FIGURE 9.12 Cortana will listen for voice input when triggered.

2. Speaking clearly, state a reminder. Figure 9.13 shows a reminder being set up after speaking the words, “Hey Cortana, remind me to pick up milk at Walgreens.” Cortana will ask clarifying questions such as when to do this. The answer can be a place or a time.


FIGURE 9.13 Cortana will understand key words associated with tasks and prompt for additional information as needed to understand the scope of a task.

3. Once the scope of the reminder is clear, Cortana will state and show what the reminder consists of, and you will be asked if this is correct. If you say yes, the reminder is added.

4. Select Reminders from Cortana’s hamburger menu to see active reminders, as shown in Figure 9.14. Select the reminder you just created in step 2.


FIGURE 9.14 Select Reminders within Cortana to review or update the status of pending reminders.

5. Select Complete and the reminder will be removed from the list of reminders.

Managing Cortana

Compared to the default Windows search covered earlier in this chapter, Cortana has many more settings available to manage how she can use the personal information to which she has access. You can manage settings related to your interests that Cortana tracks, settings related to privacy, and how Cortana interacts with you. If you decide at some point that Cortana is too intrusive, or you are concerned about your privacy, you can disable her at any time.

Managing Cortana’s Notebook

Cortana uses a notebook to track things that are of interest to you. You will find entries have been added by default and others that were added automatically by Cortana. This notebook can have interests manually added, and you can remove information you would rather Cortana did not track.

To manage Cortana’s notebook, follow these steps:

1. Select the search text box located on the Windows taskbar to access the hamburger menu within Cortana.

2. Select Notebook from the hamburger menu. The list of current interests Cortana tracks will be displayed, as shown in Figure 9.15. You might recognize some categories from MSN apps and, indeed, Cortana picks up on some interests by checking these apps for searches and favorites you have indicated.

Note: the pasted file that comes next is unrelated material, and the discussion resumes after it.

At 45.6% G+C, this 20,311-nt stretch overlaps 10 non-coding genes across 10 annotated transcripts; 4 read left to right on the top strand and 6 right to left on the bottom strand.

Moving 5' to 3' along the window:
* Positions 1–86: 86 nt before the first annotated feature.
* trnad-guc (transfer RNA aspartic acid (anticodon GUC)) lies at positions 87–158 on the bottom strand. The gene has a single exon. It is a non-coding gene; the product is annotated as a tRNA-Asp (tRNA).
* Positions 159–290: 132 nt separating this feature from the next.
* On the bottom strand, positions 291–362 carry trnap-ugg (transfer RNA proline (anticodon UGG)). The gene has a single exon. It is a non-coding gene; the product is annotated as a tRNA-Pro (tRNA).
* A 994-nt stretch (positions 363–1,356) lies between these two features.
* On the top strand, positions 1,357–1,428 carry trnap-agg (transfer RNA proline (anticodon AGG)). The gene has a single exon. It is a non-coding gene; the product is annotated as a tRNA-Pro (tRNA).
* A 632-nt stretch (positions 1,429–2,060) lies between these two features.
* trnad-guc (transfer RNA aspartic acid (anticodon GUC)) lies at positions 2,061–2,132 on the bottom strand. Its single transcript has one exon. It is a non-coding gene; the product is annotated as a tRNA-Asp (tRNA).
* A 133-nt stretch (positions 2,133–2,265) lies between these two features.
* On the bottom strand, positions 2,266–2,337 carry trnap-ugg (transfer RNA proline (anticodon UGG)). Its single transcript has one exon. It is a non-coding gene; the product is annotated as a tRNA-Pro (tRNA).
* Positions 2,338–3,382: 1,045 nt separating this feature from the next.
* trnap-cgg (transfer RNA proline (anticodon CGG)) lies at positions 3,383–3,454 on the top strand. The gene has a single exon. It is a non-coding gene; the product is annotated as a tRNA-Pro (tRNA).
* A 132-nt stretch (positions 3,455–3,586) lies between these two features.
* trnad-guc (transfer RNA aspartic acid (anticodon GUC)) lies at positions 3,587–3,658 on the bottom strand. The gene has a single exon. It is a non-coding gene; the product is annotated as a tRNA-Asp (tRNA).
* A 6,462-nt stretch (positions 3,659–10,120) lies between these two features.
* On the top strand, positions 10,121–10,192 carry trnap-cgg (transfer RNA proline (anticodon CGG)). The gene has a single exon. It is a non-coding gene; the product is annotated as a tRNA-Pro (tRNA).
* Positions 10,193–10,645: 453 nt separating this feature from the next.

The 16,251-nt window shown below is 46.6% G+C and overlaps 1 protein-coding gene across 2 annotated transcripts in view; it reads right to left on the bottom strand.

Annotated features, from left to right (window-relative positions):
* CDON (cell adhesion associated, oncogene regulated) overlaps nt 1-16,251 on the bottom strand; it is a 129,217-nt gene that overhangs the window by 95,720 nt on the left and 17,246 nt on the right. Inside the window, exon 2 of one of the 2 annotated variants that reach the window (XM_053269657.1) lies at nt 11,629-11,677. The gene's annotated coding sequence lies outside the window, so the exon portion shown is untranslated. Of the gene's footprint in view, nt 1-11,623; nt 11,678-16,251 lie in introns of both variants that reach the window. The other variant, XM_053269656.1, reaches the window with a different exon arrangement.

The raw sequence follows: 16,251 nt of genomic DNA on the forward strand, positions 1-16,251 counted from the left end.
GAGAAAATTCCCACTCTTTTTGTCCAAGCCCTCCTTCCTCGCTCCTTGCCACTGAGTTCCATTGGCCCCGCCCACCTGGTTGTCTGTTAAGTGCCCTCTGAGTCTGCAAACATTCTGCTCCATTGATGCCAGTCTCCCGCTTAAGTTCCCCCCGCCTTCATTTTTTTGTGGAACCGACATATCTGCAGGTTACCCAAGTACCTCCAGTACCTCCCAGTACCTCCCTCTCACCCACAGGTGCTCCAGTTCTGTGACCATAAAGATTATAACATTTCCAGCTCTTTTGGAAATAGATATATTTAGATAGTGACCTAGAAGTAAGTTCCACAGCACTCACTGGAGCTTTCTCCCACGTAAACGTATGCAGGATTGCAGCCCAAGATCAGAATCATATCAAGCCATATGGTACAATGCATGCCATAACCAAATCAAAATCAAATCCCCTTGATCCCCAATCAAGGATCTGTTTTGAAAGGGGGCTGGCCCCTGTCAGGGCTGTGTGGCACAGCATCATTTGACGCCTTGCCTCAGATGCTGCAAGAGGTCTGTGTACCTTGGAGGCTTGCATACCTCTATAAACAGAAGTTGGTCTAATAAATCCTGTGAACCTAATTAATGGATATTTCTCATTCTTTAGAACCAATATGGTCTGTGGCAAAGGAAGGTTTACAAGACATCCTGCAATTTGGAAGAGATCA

FIGURE 9.15 Cortana’s notebook can be modified to let her know about which interests you want her to track.

3. Select the “+” to manually add an entry into the notebook. You will be prompted to select a category. Select News, for example. You can then select an existing news interest or select Add a Category and type in a news topic of your own. News stories that Cortana can find using Bing news services to match your new interest will now appear on the Cortana home view (refer to Figure 9.10).

4. Select an entry in the notebook to view options for that interest. The specific options will vary depending on the category. As shown in Figure 9.16, switches allow you to tweak what information Cortana tracks for you and whether notification should be used. Make changes if warranted, and select Save. You can select Delete to remove this from the notebook, and Cortana will no longer track it.


FIGURE 9.16 Interests listed in Cortana’s notebook can be tweaked to indicate which details you want to know about, or they can be removed altogether.

Tweaking Cortana’s Settings

If you want greater control over how much Cortana knows about you, then you need to tweak some of Cortana’s settings. You can update the name or nickname that was provided during setup, help Cortana to know your voice, disable Cortana’s ability to read your email and text messages, and jump up to the cloud to manage even more settings for Cortana that will affect all the devices you use.

To manage Cortana’s settings, follow these steps:

1. Select the search text box located on the Windows taskbar to open Cortana, and then select Notebook from the hamburger menu (refer to Figure 9.15).

2. Select About Me. Update the name Cortana uses for you by selecting Change My Name, and follow the cues to update the name Cortana will use to refer to you. Under Favorite Places, you can update locations that have been saved in the Maps app.

3. From the hamburger menu, again select Notebook and now select Settings. Settings will appear, as shown in Figure 9.17.


FIGURE 9.17 Cortana has a few important settings you can use to control voice and privacy settings.